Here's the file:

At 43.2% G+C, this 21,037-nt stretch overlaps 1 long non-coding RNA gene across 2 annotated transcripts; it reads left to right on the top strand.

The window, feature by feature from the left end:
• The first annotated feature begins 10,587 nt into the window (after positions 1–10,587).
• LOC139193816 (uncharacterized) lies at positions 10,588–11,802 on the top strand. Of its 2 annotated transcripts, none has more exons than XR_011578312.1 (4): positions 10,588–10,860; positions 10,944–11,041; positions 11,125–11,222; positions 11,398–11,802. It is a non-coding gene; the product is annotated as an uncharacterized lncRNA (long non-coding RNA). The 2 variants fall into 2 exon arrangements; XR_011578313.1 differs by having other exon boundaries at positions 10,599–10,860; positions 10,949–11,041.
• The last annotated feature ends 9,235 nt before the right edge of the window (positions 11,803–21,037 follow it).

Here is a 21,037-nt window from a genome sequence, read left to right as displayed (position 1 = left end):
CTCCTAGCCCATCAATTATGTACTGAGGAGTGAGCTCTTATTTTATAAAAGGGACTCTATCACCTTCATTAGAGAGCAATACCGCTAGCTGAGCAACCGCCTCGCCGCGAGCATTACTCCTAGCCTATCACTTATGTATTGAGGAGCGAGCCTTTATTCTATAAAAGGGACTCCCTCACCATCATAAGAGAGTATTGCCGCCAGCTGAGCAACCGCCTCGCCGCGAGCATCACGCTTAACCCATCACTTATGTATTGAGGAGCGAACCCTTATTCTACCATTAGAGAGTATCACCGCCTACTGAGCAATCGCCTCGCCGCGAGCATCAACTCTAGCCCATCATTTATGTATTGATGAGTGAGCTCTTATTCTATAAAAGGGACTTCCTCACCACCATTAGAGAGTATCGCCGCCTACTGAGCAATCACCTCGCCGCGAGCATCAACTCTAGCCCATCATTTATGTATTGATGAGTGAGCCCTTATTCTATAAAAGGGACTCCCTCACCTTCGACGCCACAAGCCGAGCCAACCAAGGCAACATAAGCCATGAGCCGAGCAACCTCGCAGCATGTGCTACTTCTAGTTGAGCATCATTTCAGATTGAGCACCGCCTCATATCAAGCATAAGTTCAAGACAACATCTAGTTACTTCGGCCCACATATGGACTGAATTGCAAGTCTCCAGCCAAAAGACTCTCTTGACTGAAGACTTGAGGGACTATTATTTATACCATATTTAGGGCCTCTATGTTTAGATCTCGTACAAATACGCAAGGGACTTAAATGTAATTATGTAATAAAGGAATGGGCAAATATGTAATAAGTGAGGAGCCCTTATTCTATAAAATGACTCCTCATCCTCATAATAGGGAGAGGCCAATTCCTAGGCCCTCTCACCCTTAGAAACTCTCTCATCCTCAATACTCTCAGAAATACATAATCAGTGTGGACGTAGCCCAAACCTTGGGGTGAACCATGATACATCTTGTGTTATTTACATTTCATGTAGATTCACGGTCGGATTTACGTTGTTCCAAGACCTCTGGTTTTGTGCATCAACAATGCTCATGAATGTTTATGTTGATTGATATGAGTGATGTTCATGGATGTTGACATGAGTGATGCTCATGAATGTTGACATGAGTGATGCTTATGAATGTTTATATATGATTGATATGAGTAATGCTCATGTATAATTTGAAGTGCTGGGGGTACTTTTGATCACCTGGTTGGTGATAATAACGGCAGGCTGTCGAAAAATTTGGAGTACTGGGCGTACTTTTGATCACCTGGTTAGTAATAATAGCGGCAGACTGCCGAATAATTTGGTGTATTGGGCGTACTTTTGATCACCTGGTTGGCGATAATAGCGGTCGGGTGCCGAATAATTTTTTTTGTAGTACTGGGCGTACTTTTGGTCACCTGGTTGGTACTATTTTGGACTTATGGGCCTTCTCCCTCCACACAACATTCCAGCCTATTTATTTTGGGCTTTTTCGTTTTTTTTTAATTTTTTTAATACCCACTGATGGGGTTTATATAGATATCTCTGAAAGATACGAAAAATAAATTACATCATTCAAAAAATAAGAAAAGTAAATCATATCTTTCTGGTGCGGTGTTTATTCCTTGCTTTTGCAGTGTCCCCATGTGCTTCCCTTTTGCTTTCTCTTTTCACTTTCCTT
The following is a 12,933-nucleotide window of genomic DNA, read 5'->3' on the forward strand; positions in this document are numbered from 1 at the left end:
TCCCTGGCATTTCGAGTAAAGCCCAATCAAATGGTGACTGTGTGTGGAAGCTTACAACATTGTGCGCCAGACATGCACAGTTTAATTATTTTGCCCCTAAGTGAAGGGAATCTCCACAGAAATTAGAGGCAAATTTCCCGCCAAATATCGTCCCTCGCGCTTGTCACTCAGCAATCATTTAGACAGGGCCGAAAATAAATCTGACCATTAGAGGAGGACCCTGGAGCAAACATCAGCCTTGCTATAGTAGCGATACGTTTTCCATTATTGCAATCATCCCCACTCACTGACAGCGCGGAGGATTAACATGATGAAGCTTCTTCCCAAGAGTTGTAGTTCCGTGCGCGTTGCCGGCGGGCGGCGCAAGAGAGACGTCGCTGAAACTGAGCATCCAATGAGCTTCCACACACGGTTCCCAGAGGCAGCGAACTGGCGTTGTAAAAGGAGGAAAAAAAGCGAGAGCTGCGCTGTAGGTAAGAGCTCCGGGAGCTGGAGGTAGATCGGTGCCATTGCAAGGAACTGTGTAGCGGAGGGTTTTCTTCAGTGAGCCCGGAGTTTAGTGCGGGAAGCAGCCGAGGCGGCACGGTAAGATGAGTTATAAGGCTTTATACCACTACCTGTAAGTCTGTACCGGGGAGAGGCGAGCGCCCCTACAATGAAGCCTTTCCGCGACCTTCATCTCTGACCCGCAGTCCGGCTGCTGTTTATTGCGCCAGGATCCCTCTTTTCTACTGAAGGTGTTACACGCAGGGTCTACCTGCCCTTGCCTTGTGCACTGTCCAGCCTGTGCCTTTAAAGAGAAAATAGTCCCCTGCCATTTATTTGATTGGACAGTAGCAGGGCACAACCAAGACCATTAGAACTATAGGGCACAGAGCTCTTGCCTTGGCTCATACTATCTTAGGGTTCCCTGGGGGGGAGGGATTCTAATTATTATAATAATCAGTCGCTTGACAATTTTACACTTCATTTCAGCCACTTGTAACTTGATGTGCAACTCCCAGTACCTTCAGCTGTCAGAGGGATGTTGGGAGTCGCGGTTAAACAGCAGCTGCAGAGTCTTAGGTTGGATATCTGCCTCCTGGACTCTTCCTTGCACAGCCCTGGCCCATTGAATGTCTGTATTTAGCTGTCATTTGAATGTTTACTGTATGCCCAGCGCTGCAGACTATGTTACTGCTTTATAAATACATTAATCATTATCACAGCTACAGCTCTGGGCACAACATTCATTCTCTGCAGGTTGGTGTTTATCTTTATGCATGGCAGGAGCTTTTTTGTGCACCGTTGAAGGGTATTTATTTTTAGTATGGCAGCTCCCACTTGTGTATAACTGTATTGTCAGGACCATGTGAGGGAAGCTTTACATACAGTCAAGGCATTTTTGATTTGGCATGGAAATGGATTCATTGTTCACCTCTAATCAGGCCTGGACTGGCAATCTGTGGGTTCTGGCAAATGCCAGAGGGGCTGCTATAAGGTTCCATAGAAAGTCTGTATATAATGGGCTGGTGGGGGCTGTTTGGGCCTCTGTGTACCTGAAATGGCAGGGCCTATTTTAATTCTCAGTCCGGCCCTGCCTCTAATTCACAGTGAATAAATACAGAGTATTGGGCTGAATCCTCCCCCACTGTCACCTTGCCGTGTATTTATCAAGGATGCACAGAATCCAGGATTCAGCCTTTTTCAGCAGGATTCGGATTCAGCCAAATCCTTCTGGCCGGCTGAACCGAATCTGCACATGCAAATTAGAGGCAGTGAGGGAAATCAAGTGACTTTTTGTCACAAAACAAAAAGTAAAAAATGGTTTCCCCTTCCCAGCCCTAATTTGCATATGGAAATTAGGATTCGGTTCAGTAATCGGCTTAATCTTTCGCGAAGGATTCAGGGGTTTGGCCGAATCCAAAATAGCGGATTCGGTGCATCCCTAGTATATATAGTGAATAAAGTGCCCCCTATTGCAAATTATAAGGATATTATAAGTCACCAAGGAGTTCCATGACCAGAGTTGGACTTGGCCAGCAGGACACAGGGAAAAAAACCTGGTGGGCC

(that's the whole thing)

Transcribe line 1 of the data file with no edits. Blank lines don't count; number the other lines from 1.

At 43.2% G+C, this 21,037-nt stretch overlaps 1 long non-coding RNA gene across 2 annotated transcripts; it reads left to right on the top strand.